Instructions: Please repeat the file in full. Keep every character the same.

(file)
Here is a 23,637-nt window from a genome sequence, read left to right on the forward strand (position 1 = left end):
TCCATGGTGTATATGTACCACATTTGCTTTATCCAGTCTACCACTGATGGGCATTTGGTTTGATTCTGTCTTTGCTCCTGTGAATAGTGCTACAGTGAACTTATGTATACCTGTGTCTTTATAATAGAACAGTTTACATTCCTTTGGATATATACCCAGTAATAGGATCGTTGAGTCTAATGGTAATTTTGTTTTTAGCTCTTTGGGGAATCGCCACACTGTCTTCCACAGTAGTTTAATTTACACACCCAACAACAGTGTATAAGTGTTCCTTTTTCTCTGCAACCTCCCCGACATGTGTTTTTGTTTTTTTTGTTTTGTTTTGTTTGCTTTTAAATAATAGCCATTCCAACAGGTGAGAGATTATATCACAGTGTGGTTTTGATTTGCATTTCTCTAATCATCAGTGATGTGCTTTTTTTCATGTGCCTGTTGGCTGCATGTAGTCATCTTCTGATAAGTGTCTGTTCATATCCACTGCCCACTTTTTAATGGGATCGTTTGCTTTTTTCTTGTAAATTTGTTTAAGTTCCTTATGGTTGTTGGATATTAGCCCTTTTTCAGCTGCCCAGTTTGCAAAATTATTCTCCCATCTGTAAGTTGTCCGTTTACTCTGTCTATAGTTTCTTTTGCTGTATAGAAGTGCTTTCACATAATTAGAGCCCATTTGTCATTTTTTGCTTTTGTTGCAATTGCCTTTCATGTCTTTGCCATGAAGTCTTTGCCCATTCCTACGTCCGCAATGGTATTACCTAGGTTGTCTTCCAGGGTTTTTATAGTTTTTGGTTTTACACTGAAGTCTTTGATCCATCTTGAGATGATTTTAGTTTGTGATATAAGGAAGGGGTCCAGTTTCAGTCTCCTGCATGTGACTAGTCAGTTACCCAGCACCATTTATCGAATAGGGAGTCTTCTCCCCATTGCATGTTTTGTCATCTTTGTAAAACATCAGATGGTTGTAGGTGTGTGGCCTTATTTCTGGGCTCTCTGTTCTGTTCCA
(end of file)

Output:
Here is a 23,637-nt window from a genome sequence, read left to right on the forward strand (position 1 = left end):
TCCATGGTGTATATGTACCACATTTGCTTTATCCAGTCTACCACTGATGGGCATTTGGTTTGATTCTGTCTTTGCTCCTGTGAATAGTGCTACAGTGAACTTATGTATACCTGTGTCTTTATAATAGAACAGTTTACATTCCTTTGGATATATACCCAGTAATAGGATCGTTGAGTCTAATGGTAATTTTGTTTTTAGCTCTTTGGGGAATCGCCACACTGTCTTCCACAGTAGTTTAATTTACACACCCAACAACAGTGTATAAGTGTTCCTTTTTCTCTGCAACCTCCCCGACATGTGTTTTTGTTTTTTTTGTTTTGTTTTGTTTGCTTTTAAATAATAGCCATTCCAACAGGTGAGAGATTATATCACAGTGTGGTTTTGATTTGCATTTCTCTAATCATCAGTGATGTGCTTTTTTTCATGTGCCTGTTGGCTGCATGTAGTCATCTTCTGATAAGTGTCTGTTCATATCCACTGCCCACTTTTTAATGGGATCGTTTGCTTTTTTCTTGTAAATTTGTTTAAGTTCCTTATGGTTGTTGGATATTAGCCCTTTTTCAGCTGCCCAGTTTGCAAAATTATTCTCCCATCTGTAAGTTGTCCGTTTACTCTGTCTATAGTTTCTTTTGCTGTATAGAAGTGCTTTCACATAATTAGAGCCCATTTGTCATTTTTTGCTTTTGTTGCAATTGCCTTTCATGTCTTTGCCATGAAGTCTTTGCCCATTCCTACGTCCGCAATGGTATTACCTAGGTTGTCTTCCAGGGTTTTTATAGTTTTTGGTTTTACACTGAAGTCTTTGATCCATCTTGAGATGATTTTAGTTTGTGATATAAGGAAGGGGTCCAGTTTCAGTCTCCTGCATGTGACTAGTCAGTTACCCAGCACCATTTATCGAATAGGGAGTCTTCTCCCCATTGCATGTTTTGTCATCTTTGTAAAACATCAGATGGTTGTAGGTGTGTGGCCTTATTTCTGGGCTCTCTGTTCTGTTCCA